It took four years of negotiations for Canada to secure a seat on NASA’s upcoming moon mission.
That mission, Artemis 2, will send a Canadian and three Americans around the moon by November 2024. The Canadian seat comes courtesy of a major contribution to NASA’s Artemis program: Canadarm3, a robotic arm that will service the planned Gateway Moon-orbiting space station. (The identities of the Artemis 2 crew members are currently unknown but will be revealed on Monday, April 3, at a live NASA event that you can watch here on Space.com.)
Canadarm3 was announced in 2019 as part of a larger push to refocus space exploration in Canada’s federal government circles. The government has committed US$1.56 billion USD in space spending over 24 years ($2.05 billion CAD under 2019 exchange rates). That’s $65 million USD a year, a fairly significant amount for a space agency that specializes in special projects.
Most of that Canadian Space Agency (CSA) money was for Canadarm3, but some money was also allocated to a business incubator known as the Lunar Exploration Acceleration Program (LEAP). Other support went to food and health technology development competitions designed to assist future deep space astronauts.
Getting all this funding and securing a seat on Artemis 2, however, took four years of behind-the-scenes negotiations. To introduce what happened, let’s talk about something that might not seem all that place-y at first: potato salad.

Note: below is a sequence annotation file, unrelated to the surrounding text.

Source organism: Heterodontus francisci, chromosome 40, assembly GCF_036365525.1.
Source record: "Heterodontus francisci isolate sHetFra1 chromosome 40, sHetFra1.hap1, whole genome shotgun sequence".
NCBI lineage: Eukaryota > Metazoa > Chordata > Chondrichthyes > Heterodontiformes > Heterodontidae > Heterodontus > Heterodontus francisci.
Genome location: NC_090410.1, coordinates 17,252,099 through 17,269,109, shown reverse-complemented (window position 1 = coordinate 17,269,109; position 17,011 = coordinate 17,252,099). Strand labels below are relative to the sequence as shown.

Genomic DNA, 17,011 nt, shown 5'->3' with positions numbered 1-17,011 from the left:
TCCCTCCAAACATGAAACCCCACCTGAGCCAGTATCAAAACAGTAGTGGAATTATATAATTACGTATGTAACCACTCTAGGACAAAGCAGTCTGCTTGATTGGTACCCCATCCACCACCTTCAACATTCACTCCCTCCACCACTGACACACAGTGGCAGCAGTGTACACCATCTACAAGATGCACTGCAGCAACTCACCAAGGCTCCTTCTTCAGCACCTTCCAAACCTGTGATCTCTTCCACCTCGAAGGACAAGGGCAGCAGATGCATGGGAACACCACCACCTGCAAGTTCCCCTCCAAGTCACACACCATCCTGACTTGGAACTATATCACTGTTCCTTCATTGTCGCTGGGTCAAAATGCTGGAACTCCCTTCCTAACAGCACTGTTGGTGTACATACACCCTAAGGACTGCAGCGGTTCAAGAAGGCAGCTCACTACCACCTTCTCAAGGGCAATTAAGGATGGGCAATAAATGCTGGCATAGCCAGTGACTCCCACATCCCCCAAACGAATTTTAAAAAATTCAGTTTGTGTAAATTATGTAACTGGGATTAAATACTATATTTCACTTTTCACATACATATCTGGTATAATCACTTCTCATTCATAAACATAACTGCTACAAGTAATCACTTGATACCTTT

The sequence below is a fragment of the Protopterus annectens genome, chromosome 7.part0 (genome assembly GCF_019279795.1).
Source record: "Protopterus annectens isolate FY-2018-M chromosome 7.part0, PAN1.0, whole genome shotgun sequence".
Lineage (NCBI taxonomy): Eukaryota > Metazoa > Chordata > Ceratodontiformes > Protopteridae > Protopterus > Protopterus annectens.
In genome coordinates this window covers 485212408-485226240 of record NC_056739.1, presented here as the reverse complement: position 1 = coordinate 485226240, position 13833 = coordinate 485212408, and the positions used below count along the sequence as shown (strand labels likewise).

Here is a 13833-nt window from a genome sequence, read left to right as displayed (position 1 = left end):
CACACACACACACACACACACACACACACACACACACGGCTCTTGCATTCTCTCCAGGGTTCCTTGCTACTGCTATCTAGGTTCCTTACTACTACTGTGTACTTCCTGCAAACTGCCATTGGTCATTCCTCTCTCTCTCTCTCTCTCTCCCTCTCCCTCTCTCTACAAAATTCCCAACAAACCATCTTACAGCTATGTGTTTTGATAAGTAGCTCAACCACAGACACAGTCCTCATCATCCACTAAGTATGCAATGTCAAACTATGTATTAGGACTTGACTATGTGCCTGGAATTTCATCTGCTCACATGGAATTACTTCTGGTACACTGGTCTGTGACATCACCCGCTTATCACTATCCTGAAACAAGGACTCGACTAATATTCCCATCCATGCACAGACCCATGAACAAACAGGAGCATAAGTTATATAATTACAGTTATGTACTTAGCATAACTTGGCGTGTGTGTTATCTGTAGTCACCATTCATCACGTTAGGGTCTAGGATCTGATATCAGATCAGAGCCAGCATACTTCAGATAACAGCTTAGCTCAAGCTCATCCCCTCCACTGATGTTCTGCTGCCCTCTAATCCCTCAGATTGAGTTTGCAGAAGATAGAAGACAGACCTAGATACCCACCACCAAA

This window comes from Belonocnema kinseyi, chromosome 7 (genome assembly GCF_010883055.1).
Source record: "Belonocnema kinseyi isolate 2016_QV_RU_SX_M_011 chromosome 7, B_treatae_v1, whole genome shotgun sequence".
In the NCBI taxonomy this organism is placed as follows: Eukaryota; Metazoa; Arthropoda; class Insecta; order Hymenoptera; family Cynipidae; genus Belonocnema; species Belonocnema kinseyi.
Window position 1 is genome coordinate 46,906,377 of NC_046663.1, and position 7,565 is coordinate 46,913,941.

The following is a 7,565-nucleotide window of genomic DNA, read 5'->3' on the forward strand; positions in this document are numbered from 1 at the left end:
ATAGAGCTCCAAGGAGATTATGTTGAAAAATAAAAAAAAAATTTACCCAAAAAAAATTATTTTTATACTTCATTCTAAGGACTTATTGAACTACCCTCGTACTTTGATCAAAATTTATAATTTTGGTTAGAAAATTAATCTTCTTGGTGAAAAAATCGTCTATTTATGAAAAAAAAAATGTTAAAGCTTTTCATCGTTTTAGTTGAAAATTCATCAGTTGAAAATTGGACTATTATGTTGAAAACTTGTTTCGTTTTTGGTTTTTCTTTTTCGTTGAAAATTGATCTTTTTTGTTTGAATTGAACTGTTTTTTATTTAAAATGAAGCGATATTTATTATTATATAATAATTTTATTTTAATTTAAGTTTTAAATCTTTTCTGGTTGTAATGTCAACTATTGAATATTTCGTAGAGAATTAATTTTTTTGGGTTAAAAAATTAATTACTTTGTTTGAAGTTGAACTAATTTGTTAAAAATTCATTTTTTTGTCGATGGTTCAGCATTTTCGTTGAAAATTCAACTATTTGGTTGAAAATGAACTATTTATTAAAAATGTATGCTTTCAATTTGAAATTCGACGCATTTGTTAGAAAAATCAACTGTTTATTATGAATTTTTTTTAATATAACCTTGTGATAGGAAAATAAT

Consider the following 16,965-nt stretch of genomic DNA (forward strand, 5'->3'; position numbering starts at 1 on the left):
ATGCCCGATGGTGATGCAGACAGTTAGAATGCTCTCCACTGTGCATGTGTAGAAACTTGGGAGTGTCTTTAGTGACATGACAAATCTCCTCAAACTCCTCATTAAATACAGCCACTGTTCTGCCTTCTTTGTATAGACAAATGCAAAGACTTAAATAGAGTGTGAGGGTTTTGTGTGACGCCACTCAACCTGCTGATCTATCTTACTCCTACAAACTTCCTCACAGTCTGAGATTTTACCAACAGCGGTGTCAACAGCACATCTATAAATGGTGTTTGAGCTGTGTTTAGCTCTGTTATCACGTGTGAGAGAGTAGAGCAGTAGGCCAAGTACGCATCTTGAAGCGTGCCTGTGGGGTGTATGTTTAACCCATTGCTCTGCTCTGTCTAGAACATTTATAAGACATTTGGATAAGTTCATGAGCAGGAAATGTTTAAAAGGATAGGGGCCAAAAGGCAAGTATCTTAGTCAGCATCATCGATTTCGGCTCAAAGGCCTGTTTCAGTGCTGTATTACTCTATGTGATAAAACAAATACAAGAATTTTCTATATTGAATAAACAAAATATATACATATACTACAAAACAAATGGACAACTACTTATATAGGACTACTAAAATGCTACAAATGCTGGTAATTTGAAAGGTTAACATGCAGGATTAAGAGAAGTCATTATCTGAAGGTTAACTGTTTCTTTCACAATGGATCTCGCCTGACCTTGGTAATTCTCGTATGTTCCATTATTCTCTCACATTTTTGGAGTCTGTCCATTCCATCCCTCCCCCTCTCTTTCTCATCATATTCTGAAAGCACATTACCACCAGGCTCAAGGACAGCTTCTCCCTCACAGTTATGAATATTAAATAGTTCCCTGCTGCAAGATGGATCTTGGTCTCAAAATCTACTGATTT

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Canada is a strong technology specialist providing highly capable space robotics since 1981 — Canadarm for the Space Shuttle program; Canadarm2 for the International Space Station (ISS), with an “elephant robot” named Dextre; and Canadarm3, which will be built by the company MDA. All of these critical tools are used for applications such as spacewalking, satellite repair, and space station servicing.
Ken Podwalski, a senior CSA official involved in the Artemis 2 and Gateway negotiations, compared Canada’s space robotics reputation to a dinner guest who arrives armed with a divine side dish: “People look at Canada and say, ‘Canada, you make people. The best potatoes.’ The salad bar is nothing. This is the best potato salad you can get. Nobody does it like you.'”
His confidence comes from decades of space experience. For example, NASA’s Hubble Space Telescope would not operate today without Canadarm, which was used on five Space Shuttle servicing missions at the iconic observatory from 1993 to 2009. And the ISS would not exist in its current form without Canadarm 2, which berths cargo ships. , helping build and even starring in a spectacular 2007 emergency spacewalk to fix a torn ISS solar panel.
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But in 2015, when the future of ISS cooperation was being discussed between Canada, the United States and other countries, there were plenty of questions about what would come next. After the 2015 election, Canada changed from a Conservative to a Liberal government for the first time in nearly a decade.
The United States was on the eve of the 2016 election, which also brought a new presidential administration. There were numerous ideas about the direction of NASA’s human spaceflight program in the coming years. Will the agency work toward a crew visit to an asteroid? A moon mission? How fast and with whom? And within Canada, no space plan had been formulated to guide government spending for years, making roadmaps similarly uncertain — until a high-level strategy document was released in 2019.
Multinational space group Canada agreed on one thing, Podwalski said: Mars was the ultimate destination. The question simply comes down to which way to go. CSA created its own planning group that used the ISS agreements as a starting point. Gateway, though the design and scope changed periodically, was a solid target for planning discussions with NASA during negotiations from 2015 to 2018, he said.